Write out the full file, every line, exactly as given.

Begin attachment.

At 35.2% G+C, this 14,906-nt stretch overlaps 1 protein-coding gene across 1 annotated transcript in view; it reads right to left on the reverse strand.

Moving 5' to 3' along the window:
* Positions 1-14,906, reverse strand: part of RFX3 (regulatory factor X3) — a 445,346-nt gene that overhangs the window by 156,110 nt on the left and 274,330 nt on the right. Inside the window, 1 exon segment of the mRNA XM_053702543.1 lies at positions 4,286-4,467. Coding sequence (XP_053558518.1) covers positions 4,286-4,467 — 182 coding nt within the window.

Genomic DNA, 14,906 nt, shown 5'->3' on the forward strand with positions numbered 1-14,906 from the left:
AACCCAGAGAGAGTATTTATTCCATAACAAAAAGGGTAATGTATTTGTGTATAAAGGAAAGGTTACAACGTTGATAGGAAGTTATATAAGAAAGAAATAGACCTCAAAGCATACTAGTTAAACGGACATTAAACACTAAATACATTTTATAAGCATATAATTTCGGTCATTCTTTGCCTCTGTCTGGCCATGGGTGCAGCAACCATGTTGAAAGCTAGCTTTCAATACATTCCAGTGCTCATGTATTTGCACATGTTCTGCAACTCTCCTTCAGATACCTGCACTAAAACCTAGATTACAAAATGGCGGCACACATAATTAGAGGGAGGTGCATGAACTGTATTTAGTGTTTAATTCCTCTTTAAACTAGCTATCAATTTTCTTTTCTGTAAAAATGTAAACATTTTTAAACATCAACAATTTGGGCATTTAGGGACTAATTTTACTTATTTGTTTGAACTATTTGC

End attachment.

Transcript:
At 35.2% G+C, this 14,906-nt stretch overlaps 1 protein-coding gene across 1 annotated transcript in view; it reads right to left on the reverse strand.

Moving 5' to 3' along the window:
* Positions 1-14,906, reverse strand: part of RFX3 (regulatory factor X3) — a 445,346-nt gene that overhangs the window by 156,110 nt on the left and 274,330 nt on the right. Inside the window, 1 exon segment of the mRNA XM_053702543.1 lies at positions 4,286-4,467. Coding sequence (XP_053558518.1) covers positions 4,286-4,467 — 182 coding nt within the window.

Genomic DNA, 14,906 nt, shown 5'->3' on the forward strand with positions numbered 1-14,906 from the left:
AACCCAGAGAGAGTATTTATTCCATAACAAAAAGGGTAATGTATTTGTGTATAAAGGAAAGGTTACAACGTTGATAGGAAGTTATATAAGAAAGAAATAGACCTCAAAGCATACTAGTTAAACGGACATTAAACACTAAATACATTTTATAAGCATATAATTTCGGTCATTCTTTGCCTCTGTCTGGCCATGGGTGCAGCAACCATGTTGAAAGCTAGCTTTCAATACATTCCAGTGCTCATGTATTTGCACATGTTCTGCAACTCTCCTTCAGATACCTGCACTAAAACCTAGATTACAAAATGGCGGCACACATAATTAGAGGGAGGTGCATGAACTGTATTTAGTGTTTAATTCCTCTTTAAACTAGCTATCAATTTTCTTTTCTGTAAAAATGTAAACATTTTTAAACATCAACAATTTGGGCATTTAGGGACTAATTTTACTTATTTGTTTGAACTATTTGC